Last year at Grow, we did an email drip initiative that was built on our lead gen efforts at the Dreamforce Conference 2015. The statistical insights we derived from these campaigns were quite interesting and we want to share them.
Here is a little perspective on our efforts:
On the surface, these statistics seemed to be fairly average for an email drip effort. But when we dug into the numbers, we found some correlative data that raised eyebrows.
We’re here to share our own insights, the hard numbers, and how you can duplicate our efforts. (Tip #2 netted a 513% increase in our response rate, but the other tips also helped us increase both our open and reply rate).
When we started on this initiative we had a lot of assumptions. We even had several best practices that we borrowed from other campaigns. However, as a team, we decided early on that we were going to test everything.
We A/B tested different parts of our emails and measured open and response rates. We even turned our testing into an in-office betting game. No money was exchanged, but the competition was still fierce as our sales and marketing teams took sides on which email they thought would win. It wasn’t quite fantasy football, but it was just as surprising (and without the concern of being regulated).
The main thing we took away from our testing is that intuition is often wrong. There were times when almost everyone expected one outcome, and we were all surprised with the opposite result. We learned that trusting your instincts can cost you money. Because of this, it’s better to test everything and then let the data direct your next marketing moves.
There are several email marketing software applications you can choose from. We suggest you decide on what data is important to you first. Once you’ve determined what you need to measure, you can make an informative decision on the software you want. Here is a great list by Zapier showcasing 25 of the top drip email solutions to consider.
The most significant data increase we saw was with hot leads—those expressing strong interest in our business intelligence software solution. If there was a campaign we wanted active engagement on, it was definitely this one.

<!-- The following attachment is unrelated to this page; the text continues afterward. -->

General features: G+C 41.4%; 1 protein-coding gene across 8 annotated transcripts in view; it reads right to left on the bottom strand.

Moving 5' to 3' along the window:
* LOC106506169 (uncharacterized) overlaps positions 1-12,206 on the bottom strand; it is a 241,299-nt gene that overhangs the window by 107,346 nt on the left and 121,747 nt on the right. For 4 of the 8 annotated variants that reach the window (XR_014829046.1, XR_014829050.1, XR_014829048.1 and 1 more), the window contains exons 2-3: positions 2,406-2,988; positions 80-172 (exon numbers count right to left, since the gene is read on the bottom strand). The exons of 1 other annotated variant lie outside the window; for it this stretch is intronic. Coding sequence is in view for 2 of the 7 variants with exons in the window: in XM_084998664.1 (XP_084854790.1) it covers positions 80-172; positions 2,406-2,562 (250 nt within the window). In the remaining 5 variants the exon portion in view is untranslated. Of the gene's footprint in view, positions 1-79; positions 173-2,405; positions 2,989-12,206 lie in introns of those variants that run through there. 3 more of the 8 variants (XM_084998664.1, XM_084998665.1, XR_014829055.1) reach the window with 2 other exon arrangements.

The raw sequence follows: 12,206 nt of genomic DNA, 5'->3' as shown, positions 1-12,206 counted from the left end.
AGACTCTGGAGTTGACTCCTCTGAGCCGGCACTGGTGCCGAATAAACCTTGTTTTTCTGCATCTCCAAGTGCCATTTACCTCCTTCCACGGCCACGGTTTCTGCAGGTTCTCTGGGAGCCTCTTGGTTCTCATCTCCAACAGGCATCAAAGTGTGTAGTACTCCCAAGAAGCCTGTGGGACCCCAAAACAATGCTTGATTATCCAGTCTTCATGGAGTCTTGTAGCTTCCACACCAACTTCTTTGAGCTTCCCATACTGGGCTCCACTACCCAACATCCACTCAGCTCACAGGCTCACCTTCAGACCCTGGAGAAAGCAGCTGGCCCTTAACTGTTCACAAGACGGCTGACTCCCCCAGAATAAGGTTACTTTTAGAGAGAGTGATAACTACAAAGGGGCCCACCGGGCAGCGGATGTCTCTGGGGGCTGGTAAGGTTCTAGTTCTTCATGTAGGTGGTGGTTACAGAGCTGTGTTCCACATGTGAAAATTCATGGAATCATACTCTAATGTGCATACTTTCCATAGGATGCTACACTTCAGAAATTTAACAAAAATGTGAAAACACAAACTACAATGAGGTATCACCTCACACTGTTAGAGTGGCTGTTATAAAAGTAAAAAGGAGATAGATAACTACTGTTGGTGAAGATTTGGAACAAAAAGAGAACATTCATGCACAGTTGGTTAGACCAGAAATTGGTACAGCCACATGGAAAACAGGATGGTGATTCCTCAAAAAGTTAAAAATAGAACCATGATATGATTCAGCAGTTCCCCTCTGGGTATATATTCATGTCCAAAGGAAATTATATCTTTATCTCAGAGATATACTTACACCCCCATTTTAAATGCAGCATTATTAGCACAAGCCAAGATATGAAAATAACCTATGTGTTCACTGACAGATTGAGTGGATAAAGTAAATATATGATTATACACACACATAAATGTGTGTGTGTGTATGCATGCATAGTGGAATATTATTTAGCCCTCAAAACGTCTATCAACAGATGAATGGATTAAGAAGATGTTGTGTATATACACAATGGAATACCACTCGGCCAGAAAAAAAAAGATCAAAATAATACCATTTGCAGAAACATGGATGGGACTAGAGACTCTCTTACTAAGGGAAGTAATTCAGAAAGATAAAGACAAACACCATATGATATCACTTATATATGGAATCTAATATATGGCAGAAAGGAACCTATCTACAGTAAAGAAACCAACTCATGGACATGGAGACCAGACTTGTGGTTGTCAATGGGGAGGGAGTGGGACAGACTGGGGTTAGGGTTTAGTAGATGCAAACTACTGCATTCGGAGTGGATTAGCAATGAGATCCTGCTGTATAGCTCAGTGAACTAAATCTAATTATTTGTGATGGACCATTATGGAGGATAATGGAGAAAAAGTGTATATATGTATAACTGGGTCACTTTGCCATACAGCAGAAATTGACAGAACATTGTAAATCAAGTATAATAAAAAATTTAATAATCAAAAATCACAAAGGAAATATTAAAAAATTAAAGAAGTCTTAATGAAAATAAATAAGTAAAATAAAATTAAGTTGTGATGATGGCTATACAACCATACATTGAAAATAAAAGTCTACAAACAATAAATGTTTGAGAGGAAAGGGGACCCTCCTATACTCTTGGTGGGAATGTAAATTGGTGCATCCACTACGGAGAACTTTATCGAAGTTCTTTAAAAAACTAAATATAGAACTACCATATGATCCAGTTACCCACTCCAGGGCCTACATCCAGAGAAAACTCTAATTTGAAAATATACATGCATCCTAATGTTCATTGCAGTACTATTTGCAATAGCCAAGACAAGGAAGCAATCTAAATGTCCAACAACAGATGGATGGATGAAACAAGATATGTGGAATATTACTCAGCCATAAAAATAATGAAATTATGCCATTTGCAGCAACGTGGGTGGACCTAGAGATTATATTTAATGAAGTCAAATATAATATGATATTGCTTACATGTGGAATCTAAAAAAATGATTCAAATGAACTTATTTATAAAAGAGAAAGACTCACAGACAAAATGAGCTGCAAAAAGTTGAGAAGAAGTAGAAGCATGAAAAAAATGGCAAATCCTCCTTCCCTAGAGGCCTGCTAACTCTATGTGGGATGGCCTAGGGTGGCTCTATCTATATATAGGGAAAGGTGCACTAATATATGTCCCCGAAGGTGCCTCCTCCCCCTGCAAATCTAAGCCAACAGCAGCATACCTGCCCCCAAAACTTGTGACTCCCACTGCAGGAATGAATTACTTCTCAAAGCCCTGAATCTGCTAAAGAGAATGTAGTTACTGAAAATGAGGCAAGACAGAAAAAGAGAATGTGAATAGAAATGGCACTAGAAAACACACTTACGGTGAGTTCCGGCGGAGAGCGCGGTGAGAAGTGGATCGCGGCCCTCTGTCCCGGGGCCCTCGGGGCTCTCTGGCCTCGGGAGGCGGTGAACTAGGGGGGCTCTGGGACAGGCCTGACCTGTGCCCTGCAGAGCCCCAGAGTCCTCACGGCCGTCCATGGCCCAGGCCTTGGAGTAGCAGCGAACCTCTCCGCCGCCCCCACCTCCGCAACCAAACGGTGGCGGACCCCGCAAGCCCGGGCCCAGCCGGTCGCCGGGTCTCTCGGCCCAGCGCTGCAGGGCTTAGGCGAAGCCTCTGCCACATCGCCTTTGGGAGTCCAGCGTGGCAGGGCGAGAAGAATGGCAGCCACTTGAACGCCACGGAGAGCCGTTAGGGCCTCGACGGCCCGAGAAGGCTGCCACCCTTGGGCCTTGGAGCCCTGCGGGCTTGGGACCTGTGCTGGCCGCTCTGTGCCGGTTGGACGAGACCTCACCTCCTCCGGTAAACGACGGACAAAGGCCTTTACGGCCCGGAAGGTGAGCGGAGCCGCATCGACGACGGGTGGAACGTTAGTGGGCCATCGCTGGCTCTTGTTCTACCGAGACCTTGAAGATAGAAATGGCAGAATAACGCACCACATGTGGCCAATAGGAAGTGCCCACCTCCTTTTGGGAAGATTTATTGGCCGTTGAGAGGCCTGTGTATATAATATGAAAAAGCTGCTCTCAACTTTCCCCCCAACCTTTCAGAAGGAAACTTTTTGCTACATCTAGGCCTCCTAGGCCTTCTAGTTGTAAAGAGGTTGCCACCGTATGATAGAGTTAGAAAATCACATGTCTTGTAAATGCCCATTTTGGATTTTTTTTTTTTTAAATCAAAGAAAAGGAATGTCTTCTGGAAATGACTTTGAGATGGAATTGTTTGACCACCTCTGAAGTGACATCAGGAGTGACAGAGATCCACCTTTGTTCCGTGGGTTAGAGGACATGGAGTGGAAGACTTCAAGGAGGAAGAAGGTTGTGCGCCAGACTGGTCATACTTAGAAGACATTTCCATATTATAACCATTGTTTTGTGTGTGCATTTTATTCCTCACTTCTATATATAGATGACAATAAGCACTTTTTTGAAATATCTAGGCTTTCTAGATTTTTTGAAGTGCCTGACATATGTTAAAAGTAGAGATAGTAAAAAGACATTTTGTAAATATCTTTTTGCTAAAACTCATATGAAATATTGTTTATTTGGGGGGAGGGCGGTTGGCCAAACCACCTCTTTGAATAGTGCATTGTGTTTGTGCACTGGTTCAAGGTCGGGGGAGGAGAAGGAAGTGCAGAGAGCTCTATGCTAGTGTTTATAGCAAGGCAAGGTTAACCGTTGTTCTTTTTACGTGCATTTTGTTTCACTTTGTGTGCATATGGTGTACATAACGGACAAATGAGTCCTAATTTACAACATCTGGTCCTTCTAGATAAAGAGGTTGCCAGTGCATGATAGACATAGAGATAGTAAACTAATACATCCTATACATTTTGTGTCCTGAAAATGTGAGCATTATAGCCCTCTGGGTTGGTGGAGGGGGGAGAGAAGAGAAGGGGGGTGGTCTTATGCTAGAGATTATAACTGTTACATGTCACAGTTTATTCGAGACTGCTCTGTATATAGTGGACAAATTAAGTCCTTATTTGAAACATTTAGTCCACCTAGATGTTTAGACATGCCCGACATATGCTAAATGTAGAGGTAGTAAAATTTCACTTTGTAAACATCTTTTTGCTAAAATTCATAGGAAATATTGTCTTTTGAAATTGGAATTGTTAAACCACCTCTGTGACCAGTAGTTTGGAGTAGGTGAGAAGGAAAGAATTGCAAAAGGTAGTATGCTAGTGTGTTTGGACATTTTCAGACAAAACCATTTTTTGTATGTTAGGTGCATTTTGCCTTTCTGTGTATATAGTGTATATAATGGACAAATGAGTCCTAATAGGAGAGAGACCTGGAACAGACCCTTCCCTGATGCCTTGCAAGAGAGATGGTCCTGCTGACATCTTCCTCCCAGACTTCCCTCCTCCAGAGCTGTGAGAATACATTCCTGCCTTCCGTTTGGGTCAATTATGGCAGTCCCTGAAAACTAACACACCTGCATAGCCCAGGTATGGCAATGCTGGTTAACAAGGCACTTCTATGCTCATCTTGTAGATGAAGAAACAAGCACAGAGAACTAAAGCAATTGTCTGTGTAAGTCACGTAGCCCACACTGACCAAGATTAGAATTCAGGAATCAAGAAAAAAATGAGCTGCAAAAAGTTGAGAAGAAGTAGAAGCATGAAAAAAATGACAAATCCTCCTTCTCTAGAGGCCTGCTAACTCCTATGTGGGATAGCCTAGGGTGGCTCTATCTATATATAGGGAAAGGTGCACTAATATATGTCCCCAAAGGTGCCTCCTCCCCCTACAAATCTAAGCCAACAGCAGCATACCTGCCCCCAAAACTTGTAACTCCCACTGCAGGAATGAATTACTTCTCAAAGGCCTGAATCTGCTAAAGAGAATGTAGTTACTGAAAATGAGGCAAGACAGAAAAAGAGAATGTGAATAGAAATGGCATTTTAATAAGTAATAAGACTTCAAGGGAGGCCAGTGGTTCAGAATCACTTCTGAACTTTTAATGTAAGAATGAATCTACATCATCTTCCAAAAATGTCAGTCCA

We created a six-step campaign to target hot leads. The first step was a warm-up email reminding the lead who we were. The second sent a notification to our sales team to call those who hadn’t replied in step one. But it was our third step that had the starkest data.
In step three, we sent a follow-up email on all voice messages left by our team and performed an A/B test on our messaging. What we found was that Email B had a 15.3% higher response rate than Email A. This was by far the most significant gap we had seen, and it constituted a 513% increase in responses.
While our intent was to test messaging, we ultimately came to the conclusion that it wasn’t the difference in the messaging, but the length that caused the 513% increase in response rate. Why?
Without counting personalization elements and the closing signature, Email A had 240 characters and Email B had 359 characters—a difference of 119 characters, or an approximate 50% increase in length.
The reason we believe the brevity of Email A caused the 513% response increase is that we tested similar messaging styles in campaigns to other segments without such a dramatic chasm in the results. Besides that, we found over and over again that short messages beat out their longer counterparts (but not all—we’ll cover that in the next tip).
We do admit one problem with our final conclusion on this test: When you A/B test, you want to only test one thing at a time. Our test emails had different messaging, which inadvertently made Email A shorter, even though we weren’t deliberately testing for length. If we wanted to be more precise with our testing, we should have made the messages approximately the same length.
Obviously, correlation does not imply causation, and we can’t definitively claim a direct connection between length and our 513% reply rate increase—although we believe the evidence is strong. Ultimately, you’ll have to decide (and test!) for yourself on this one. But we firmly believe that if you can say it in two words instead of three, you should, and our email recipients seem to appreciate that efficiency.
The personal application here is simple: Keep your emails short and to the point. To help you do this, try using the Hemingway App with the next email template you create. This online app identifies unnecessary or overly-complex words you are using in your email messaging, and even suggests alternatives. It’s a great resource to simplify and improve the readability of your emails.
Short and sweet is good, but too short may seriously decrease your response rate.
In all our campaigns, we sent a message to ask leads if they were getting our emails. We tried multiple variations of this email, but in one test, we found that being too brief hurt us.
As you can see in the above screenshots, Email A, in six words (26 characters), asks our prospect the same thing Email B does in 17 words (roughly 101 characters). However, there was 100% increase in the reply rate to Email B.